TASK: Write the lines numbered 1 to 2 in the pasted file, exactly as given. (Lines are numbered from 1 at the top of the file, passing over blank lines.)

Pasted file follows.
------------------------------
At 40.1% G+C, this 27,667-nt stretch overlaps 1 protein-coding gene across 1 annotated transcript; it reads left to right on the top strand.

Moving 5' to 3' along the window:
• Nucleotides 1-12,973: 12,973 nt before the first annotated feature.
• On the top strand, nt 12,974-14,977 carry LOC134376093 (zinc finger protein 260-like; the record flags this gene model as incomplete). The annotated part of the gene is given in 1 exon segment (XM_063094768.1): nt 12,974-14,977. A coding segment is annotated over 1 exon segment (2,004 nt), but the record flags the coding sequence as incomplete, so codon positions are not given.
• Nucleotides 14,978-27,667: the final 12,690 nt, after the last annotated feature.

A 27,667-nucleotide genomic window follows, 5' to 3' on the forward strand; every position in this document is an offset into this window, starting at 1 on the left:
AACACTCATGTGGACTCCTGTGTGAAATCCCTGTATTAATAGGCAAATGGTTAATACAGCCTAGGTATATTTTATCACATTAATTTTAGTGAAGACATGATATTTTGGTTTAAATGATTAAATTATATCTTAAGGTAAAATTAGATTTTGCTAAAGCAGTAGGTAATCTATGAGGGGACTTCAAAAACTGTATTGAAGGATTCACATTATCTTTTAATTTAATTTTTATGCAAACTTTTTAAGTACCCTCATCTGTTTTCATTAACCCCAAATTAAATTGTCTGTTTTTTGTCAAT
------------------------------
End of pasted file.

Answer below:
At 40.1% G+C, this 27,667-nt stretch overlaps 1 protein-coding gene across 1 annotated transcript; it reads left to right on the top strand.

Moving 5' to 3' along the window: